The Biscayne Times

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Written by Janet Goodman, BT Contributor   
August 2019

Tortoises live long lives, but some are imperiled here

MPix_PetTalk_8-19ost tortoise species live between 80 and 150 years. They’re the land-dwelling reptile species of the Testudines order -- the largest terrestrial turtles. After the Galapagos tortoise and the Aldabra giant tortoise, both islanders, the African spurred tortoise (Geochelone sulcata), a.k.a sulcata tortoise, is the third largest on earth and the largest mainland tortoise, so named (Latin sulcus, meaning furrow) for the sharp scales on its legs.

According to Reptile Magazine, the male African spurred tortoise can grow to more than 200 pounds and 36 inches long. Females are half that size, averaging 90 pounds and 20 inches long. During an 80- to 100-year lifespan, it can take 20 years for a sulcata to achieve its full size.

The sulcata originates from a 250-mile-wide zone in North Africa between the Sahara Desert and the Sudan region forest called the Sahel, running from Senegal to Eritrea. Their sunny personalities make them popular in the international pet trade. Florida Fish and Wildlife Conservation Commission’s Non-Native Species Division requires only a special permit to import African spurred tortoises from another U.S. state.

Biscayne Park resident Kathy Schaefer first acquired a female sulcata 17 years ago, when it was hit by a car and placed in the Biscayne Canal by a well-intentioned person who thought it was a water-dwelling turtle. Schaefer’s brother-in-law rescued the flailing tortoise, and “Frankie” has been with the family ever since. Sexing took a few years, says Schaefer. Frankie was initially called Frank, until the female flat shell underneath became pronounced (males have a concave bottom shell to expedite mating).

Schaefer got a male companion for Frankie, whom she named Frank, and the happy couple had two clutches of about 20 eggs each. Not all of the eggs hatched, but their first clutch produced 15 babies. Two baby tortoises from separate clutches were kept and are now six and eight years old -- too young yet to tell their sex.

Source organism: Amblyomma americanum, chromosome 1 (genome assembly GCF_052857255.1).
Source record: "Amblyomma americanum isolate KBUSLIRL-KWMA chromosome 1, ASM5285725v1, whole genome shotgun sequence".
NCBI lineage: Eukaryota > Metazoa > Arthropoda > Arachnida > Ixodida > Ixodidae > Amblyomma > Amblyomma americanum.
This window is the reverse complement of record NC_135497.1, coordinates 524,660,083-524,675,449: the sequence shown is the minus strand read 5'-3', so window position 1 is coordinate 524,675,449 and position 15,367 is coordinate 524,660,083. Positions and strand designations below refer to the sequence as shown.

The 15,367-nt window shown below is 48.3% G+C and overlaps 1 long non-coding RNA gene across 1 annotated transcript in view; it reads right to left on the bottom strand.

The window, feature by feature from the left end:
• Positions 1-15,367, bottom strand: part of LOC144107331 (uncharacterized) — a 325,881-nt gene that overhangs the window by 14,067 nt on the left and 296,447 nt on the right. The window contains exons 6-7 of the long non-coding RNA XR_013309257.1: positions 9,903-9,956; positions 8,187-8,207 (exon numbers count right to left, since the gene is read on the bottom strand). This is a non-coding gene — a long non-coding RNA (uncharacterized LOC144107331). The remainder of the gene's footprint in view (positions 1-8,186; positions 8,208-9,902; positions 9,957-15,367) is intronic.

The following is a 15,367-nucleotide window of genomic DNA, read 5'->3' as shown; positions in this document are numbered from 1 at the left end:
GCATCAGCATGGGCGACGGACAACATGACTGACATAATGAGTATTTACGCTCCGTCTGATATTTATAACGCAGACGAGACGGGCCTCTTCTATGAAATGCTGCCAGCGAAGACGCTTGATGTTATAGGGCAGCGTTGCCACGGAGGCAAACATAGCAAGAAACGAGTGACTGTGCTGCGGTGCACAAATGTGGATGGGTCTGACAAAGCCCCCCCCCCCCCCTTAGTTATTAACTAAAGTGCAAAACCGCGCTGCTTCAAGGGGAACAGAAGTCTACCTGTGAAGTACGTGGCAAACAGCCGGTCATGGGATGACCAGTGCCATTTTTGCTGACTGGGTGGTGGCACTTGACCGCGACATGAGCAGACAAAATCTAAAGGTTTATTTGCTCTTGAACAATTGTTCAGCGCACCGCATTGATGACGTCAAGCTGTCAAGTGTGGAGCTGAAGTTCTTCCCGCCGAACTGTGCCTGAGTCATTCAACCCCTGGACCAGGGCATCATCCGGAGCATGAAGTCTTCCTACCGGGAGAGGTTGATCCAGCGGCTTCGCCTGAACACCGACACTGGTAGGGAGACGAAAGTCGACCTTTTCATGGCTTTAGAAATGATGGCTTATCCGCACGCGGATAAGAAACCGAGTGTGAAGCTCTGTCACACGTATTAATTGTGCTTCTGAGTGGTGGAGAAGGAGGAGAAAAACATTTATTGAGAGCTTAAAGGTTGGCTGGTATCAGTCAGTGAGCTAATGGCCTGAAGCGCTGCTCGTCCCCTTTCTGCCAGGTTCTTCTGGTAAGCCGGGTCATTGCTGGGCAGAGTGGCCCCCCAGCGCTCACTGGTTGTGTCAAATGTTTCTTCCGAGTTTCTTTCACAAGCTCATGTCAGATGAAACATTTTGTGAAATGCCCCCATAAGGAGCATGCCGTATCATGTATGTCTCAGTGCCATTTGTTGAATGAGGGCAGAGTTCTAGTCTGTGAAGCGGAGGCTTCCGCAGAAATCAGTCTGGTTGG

Five years ago, Frank started to get aggressive. He’d tuck in his head and ram Schaefer with his shell and exposed sharp scales. He was found a new home on a Homestead koi farm.

These reptiles live underground. When Shaefer’s tortoises dug a burrow under the house’s foundation, her husband built a burrow with two openings, using a culvert that would never collapse.

According to the San Diego Zoo’s website, the sulcata “is most active during the rainy season between July and October…and leaves the den to forage at dawn and at dusk. It will become inactive during extreme temperatures and will hole up in an underground den.” Says Schaefer: “If it’s below 60 degrees, they hibernate.”

Frankie and her kids eat backyard grass, supplemented with romaine lettuce, fruits, and flowers. Like a puppy for a treat, Frankie runs to Schaefer when offered an apple, papaya, or hibiscus flower.

In North America, of five native tortoise species, only one, the gopher tortoise (Gopherus Polyphemus), is found east of the Mississippi River. It is native to all 67 Florida counties. FWC lists the gopher tortoise’s Florida status as imperiled.

Under Endangered Species Act, the gopher tortoise is listed as regionally threatened “only in the portion of its range occurring west of the Mobile and Tombigbee Rivers in Alabama. In the eastern portion of its range, it is a candidate species for federal protection. It has some form of state-level protection in Louisiana, Mississippi, Alabama, Georgia, and South Carolina, and is a state-designated threatened species in Florida.”

The gopher tortoise can live 40 to 60 years and reach 9 to 15 inches in length. FWC points out that the main threat to the species is loss of habitat from development and urbanization. Habitat degradation from suppressing natural fires also threatens the gopher tortoise, since fire reduces canopy cover and helps the growth of forage plants.

Handling and relocation of this tortoise is illegal in Florida unless done under a special FWC permit, which must be obtained before interrupting burrows.

In June, a lawsuit was dismissed that challenged a Miami-Dade Walmart development next to Zoo Miami in one of the last pine rockland ecosystems, home to the imperiled gopher tortoise and 19 other protected plant and animal species.

Asked by the BT what is the best and worst thing about owning an African spurred tortoise, Schaefer replies, “The worst thing is the poop -- big poop and a lot of it.”

The best thing is that tortoises are self-sufficient and easy to care for, she says. Hers have never needed to see a veterinarian, and only once did Frankie escape from the back yard when gardeners left the gate open (they were quickly reunited through the website Nextdoor).

“They’ll disappear into their burrow for days at a time,” she adds.


Janet Goodman is a Miami Shores-based dog trainer and principal of Good Dog Bad Dog Inc. Contact her at This e-mail address is being protected from spambots. You need JavaScript enabled to view it .


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